However, upzonings have ignited the hot-button issue of gentrification. In several cities, upzoning policies have driven a wedge between those fighting for supply-side solutions and tenant advocates. Supply-side advocates, often those affiliated with the yes-in-my-backyard (YIMBY) movement, have argued that upzonings will improve housing affordability, pointing to recent studies (including one in New York and another in 11 cities) that have found that new market-rate development does not trigger increases in surrounding housing costs. Tenant advocates have countered that upzonings will fuel real estate speculation and gentrification, as landlords of upzoned buildings will be incentivized to sell their properties at inflated prices reflecting their added development potential. In doing so, some advocates have pointed to studies (such as this one in Chicago) suggesting that upzonings are in fact associated with increases in property prices, at least in the short-term.
Despite these tensions, minimal empirical work has examined the effects of upzonings on gentrification. Aiming to address this gap in the literature, I recently conducted a study examining how a series of upzonings implemented in New York City in the early 2000s interacted with subsequent gentrification pressures (using growth in the non-Hispanic white population as a proxy for gentrification). I find that upzoning activity is positively and significantly associated with the odds of a census tract becoming whiter, suggesting that upzonings might accelerate, rather than temper, gentrification pressures in the short-term.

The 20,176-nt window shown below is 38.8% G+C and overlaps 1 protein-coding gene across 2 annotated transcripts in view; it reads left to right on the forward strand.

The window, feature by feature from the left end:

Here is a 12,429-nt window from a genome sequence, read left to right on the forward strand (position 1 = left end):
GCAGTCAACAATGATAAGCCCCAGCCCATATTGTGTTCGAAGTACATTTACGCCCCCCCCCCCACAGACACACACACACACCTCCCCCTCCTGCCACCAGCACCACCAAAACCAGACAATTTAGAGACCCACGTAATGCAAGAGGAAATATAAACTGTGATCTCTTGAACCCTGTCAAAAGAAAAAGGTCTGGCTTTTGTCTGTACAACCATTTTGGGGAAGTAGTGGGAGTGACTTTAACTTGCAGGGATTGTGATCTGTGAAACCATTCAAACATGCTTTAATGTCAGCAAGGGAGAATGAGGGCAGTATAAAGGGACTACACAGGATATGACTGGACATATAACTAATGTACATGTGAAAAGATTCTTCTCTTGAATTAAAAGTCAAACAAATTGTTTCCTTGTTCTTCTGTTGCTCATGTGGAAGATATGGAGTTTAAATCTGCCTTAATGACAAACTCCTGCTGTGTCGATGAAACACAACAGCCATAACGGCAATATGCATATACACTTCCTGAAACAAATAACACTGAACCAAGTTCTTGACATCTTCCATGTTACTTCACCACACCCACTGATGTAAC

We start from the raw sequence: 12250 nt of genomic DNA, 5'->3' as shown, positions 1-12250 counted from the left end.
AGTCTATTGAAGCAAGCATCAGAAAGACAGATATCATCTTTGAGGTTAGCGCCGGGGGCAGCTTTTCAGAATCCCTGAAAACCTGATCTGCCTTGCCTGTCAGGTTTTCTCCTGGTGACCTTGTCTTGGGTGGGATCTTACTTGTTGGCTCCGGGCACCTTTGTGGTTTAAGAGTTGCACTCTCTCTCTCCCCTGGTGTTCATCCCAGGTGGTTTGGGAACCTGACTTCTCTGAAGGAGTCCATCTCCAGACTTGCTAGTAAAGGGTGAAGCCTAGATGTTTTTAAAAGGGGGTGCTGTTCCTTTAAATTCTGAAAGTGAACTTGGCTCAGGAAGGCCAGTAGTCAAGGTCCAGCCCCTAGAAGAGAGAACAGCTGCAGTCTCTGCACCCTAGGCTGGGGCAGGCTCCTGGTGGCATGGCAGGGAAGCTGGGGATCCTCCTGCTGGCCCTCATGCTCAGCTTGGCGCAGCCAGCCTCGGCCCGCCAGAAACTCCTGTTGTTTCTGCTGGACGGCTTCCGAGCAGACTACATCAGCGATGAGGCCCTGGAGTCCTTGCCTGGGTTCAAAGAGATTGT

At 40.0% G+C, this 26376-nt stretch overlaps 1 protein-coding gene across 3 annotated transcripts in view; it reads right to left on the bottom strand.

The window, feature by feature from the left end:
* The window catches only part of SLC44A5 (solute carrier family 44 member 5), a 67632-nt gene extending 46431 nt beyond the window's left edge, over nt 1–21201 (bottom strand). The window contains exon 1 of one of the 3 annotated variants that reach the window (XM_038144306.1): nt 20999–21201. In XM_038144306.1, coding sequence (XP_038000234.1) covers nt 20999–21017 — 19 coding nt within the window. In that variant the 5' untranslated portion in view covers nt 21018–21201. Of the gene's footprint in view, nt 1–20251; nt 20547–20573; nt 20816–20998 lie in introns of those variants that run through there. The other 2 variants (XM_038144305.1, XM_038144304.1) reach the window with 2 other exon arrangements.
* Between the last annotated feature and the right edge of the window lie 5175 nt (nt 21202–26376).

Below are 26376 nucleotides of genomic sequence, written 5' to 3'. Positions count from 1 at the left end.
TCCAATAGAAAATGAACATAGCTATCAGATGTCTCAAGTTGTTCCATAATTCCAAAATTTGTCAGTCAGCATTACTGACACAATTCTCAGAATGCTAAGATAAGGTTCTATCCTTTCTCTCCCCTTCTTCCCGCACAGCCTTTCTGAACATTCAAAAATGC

Given these findings, should cities continue to uphold upzonings as a core solution to the nation’s housing affordability crisis? The answer is that scholars must conduct additional research on upzonings in order to better understand their effects. Upzonings are far from one shape and size. For example, the Seattle City Council recently approved the upzoning of 27 neighborhoods hubs throughout the city, requiring that developers building in upzoned areas include below market-rate units in their buildings or contribute fees to an affordable housing fund. Portland’s recent upzoning measures, which allow up to four units on all residential lots throughout the city, allow developers to build up to six units per lot if at least half of the units are reserved for low-income tenants. Other upzonings, such as those implemented in New York City in the early 2000s, were not linked to mandatory inclusionary housing (which has since changed under the de Blasio administration).